Every gardener has at some point wanted to know how to get rid of aphids – the tiny pests that cluster on top of and destroy young shoots and flower buds. Succulents and roses are particularly prone to aphid infestations, but these insects can be found on other flowering plants indoor or outdoor, too.
Don't think this is the plant invader you're struggling with? Double check our how to identify houseplant pests to find the blighter in question.
Guy Barter, Chief Horticulturalist at the Royal Horticultural Society explains, 'Aphids suck sap weakening plants, cause foliage to curl, form unsightly colonies and may also spread virus diseases. Soap or oil base insecticides that leave no residues are highly effective if the plant is well covered with spray. Predators can be bought and are very effective in greenhouses and conservatories.'
Find out more about how to get rid of these pests quickly and naturally, without the use of pesticides that can harm your plants, pollinators, and wildlife.
- Plant pest or plant disease? Take a quick look at these 6 common plant diseases to confirm or deny your suspicions.
How to get rid of aphids
Homemade insect spray with castille soap
You will need:
- A spray bottle
- Castille soap
1. Mix Castille soap and water in your spray bottle, using approximately one part soap to two parts water. You want it strong enough to form a sticky liquid that will coat the aphids, but don't use undiluted soap.
2. Shake well and let rest for about half an hour. Spray the mixture thickly all over the affected buds and shoots, taking care to cover all the aphids. Do this on a dry day: if it's raining, the treatment won't work.
3. Reapply every few days until the aphids are gone.
Top tip: You can also use washing up liquid, but we've found that nothing works as well as genuine Castille (try Dr Bronner's). Always use the unscented version to avoid damaging your plants.
Wash them away from affected leaves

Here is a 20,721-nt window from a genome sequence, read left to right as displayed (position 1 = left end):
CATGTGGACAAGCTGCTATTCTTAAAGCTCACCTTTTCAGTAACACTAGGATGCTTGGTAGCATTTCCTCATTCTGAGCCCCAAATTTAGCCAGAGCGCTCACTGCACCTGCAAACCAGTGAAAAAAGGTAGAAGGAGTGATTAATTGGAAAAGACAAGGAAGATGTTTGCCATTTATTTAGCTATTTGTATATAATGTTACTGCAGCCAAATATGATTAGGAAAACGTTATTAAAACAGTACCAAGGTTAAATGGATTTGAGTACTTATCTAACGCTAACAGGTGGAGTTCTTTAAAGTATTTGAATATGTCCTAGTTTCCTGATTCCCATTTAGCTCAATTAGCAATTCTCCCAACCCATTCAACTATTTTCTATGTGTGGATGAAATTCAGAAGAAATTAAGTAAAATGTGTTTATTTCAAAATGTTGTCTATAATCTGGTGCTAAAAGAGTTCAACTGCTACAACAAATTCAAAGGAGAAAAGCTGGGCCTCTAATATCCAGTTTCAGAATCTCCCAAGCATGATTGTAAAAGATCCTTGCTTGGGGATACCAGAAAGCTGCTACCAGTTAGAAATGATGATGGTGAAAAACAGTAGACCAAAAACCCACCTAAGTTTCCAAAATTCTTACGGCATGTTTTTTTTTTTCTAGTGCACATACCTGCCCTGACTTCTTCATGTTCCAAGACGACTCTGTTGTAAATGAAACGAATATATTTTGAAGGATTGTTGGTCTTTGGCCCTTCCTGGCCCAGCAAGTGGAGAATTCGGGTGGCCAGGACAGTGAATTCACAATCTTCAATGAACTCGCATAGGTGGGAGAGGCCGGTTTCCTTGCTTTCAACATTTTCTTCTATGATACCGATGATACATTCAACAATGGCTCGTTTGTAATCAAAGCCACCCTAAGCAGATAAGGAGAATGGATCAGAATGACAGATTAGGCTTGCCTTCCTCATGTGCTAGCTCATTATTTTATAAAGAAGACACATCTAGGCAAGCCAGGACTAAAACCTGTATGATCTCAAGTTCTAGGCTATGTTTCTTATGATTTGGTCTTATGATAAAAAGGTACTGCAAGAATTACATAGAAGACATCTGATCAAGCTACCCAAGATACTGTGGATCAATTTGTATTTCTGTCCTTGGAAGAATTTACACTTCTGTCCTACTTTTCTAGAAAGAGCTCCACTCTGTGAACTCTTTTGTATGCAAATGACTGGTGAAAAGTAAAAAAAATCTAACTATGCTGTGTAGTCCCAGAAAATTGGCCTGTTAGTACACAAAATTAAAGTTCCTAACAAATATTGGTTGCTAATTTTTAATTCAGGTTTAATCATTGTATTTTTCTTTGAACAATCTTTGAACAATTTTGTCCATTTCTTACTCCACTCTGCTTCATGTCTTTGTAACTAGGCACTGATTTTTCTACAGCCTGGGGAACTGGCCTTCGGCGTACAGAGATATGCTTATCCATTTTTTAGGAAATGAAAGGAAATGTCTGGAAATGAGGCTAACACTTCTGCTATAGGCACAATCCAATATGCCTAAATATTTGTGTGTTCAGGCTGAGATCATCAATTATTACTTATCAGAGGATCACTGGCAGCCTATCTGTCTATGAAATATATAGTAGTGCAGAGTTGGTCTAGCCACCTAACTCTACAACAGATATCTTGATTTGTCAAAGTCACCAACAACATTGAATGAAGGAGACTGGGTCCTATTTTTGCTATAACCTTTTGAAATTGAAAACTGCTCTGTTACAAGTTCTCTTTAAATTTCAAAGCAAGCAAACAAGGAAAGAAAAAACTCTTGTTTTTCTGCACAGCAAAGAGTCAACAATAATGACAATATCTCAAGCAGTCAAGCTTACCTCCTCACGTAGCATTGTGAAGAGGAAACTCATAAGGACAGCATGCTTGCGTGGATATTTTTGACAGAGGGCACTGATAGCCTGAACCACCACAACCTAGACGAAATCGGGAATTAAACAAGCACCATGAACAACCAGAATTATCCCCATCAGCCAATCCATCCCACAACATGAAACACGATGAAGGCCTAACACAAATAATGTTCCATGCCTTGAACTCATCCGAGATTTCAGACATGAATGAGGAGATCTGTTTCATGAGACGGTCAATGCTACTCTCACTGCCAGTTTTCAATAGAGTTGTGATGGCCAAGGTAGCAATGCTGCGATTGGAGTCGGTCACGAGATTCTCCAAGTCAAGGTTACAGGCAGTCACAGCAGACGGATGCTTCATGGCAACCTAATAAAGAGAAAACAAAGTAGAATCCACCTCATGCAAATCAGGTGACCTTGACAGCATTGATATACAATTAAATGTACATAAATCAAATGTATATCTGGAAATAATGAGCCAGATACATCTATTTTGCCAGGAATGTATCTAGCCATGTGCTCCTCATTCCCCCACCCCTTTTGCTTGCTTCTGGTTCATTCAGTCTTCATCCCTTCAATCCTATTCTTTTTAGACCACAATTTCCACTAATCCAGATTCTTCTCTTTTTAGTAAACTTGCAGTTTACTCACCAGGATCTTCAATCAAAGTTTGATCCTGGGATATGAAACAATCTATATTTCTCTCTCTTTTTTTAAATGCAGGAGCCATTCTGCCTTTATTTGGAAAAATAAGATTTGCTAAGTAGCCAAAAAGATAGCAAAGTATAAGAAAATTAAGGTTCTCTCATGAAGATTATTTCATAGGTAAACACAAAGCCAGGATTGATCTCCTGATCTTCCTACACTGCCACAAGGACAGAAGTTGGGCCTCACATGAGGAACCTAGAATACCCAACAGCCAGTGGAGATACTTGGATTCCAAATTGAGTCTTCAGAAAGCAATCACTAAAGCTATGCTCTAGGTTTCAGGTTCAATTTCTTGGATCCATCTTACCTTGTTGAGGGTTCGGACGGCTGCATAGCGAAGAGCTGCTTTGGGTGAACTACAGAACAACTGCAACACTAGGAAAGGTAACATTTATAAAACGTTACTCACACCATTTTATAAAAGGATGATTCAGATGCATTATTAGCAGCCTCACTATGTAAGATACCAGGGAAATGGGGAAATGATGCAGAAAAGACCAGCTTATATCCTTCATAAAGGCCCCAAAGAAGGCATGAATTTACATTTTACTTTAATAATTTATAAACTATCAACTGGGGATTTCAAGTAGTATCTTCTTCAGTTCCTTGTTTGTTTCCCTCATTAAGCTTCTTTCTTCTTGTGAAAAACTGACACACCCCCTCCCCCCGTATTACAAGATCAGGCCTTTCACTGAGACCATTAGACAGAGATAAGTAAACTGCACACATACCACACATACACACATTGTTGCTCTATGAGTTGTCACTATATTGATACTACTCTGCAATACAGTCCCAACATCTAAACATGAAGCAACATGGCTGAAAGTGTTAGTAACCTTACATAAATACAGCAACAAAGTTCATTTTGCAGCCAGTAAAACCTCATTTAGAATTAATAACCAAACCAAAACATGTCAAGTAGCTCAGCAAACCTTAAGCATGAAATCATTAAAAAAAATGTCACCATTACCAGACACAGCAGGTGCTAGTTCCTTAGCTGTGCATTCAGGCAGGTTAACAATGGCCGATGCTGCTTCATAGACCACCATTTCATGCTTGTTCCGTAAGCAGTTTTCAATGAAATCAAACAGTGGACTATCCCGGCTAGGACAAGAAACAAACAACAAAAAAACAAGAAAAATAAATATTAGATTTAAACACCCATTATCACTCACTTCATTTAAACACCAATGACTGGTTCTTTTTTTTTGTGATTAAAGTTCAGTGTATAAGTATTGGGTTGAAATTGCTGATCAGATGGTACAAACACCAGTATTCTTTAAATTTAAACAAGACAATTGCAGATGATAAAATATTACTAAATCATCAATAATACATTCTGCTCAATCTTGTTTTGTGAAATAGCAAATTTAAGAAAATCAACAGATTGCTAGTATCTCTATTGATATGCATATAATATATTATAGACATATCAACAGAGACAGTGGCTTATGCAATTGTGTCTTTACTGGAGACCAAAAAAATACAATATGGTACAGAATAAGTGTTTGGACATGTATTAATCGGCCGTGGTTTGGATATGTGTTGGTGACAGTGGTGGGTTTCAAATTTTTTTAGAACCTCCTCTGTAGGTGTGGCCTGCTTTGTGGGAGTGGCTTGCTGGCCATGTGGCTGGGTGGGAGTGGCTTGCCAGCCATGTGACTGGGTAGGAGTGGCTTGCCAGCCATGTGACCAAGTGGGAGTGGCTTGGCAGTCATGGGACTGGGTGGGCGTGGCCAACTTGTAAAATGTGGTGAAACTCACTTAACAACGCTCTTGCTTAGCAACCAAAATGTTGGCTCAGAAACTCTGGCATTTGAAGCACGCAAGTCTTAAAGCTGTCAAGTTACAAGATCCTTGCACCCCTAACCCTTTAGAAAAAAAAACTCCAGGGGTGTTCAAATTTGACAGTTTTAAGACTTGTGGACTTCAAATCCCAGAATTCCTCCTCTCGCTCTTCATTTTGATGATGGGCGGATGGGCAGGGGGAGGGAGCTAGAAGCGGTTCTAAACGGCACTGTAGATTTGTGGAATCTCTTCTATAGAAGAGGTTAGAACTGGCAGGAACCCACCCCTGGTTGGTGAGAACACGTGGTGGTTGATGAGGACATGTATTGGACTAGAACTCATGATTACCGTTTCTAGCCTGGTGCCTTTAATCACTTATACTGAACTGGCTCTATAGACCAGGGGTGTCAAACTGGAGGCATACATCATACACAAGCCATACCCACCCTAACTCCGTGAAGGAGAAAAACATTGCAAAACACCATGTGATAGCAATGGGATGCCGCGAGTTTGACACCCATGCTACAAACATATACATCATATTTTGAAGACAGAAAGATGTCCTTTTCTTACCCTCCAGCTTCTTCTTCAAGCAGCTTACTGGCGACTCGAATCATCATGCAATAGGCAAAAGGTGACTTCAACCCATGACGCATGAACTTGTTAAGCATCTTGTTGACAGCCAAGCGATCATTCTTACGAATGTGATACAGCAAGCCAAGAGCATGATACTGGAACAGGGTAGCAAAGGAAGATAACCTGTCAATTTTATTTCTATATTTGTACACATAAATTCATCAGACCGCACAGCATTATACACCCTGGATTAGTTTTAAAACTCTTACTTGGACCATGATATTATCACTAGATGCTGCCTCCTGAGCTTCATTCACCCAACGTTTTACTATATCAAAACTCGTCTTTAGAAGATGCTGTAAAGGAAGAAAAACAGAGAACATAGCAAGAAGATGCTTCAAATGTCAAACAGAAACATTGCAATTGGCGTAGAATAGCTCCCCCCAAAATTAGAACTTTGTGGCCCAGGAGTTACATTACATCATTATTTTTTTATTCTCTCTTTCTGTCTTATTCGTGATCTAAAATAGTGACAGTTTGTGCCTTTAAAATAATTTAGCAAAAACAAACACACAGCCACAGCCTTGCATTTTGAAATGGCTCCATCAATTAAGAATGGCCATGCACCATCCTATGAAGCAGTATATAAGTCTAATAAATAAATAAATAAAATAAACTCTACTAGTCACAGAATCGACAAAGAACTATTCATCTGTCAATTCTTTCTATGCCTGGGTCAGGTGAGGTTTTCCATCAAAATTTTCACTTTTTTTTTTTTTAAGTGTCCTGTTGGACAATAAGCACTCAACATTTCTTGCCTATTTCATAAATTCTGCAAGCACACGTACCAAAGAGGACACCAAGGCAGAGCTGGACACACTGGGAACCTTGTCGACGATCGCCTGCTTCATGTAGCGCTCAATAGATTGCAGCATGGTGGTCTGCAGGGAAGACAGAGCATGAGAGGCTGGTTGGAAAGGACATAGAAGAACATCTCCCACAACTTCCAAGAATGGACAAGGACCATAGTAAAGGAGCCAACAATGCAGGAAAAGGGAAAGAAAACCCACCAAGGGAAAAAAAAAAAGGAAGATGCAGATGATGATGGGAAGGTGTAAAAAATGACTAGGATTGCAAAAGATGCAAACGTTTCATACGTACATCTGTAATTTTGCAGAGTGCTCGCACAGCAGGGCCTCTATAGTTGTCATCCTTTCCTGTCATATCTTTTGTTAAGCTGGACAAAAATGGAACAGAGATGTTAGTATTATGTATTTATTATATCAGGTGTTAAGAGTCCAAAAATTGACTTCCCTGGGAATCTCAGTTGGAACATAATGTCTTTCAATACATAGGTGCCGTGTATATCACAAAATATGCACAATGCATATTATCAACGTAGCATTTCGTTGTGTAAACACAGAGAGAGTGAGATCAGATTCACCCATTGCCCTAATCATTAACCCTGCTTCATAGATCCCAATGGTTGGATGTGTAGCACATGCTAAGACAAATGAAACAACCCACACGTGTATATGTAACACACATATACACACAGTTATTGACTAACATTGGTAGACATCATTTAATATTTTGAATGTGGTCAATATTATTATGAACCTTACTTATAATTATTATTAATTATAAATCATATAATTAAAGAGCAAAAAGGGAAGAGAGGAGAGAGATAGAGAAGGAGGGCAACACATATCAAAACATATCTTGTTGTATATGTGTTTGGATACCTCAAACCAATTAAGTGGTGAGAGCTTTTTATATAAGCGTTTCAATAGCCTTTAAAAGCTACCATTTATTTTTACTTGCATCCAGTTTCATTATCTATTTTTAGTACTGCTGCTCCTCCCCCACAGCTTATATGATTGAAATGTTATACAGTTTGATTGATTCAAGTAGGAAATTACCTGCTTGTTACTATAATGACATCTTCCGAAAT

Ideal if the infestation is mild, simply set the plant in the sink and use a strong blast of water to drown and wash the aphids down the plug hole. You can also use your hand (or gloved hand) to knock them off.
Use insecticidal soap on the plant's leaves
There's a ton of different insecticidal soaps to choose from that are sure to help get rid of these little blighters. We recommend a soap free of perfumes and additives which could harm plants, especially those who are having a hard time of it.
Make a weak mixture with water and use a spray bottle to spritz your plant, making sure not to forget to cover the undersides of the leaves.
Apply neem oil on the houseplant
Neem oil is a secret weapon in the fight against most plant pests and it works as an insecticide as well as a fungicide. Its systemic benefits make it extra special because the plant's roots absorbs the oil so when a new insect tries to invade your plant they'll be ingesting deadly neem. It'll also protect against a lot of other pests, such as mealybugs.
It can be used on veggies, food plants as well as ornamental plants and is non toxic to pets and humans.
Warning: Neem oil might kill some plants if they are young or weak. The oil shouldn't be applied too heavily but to be sure your plant can take it, test a small area of the plant and wait 24 hours before spraying it all over.
Yellow sticky traps around the infested plant
Yellow sticky paper is great to get rid of a lot of flying insects because the yellow color is particularly attractive to them.
Hang the paper around the infested plant to trap the insects when they pay a visit to their favorite hideaway. Check every few days and replace when required.
How to prevent an aphid infestation
As with all other houseplant pests, prevention is better than cure. The best way to prevent them is by keeping your plants healthy – don't under or overwater, and make sure the roots of your plants are never allowed to dry out as this weakens the plant.
Martha Stewart adds, 'Because aphids are attracted to moist soil and high nitrogen levels, it's a good idea to avoid overwatering and over-fertilizing your houseplants in order to prevent another aphid infestation once you've alleviated your problem.'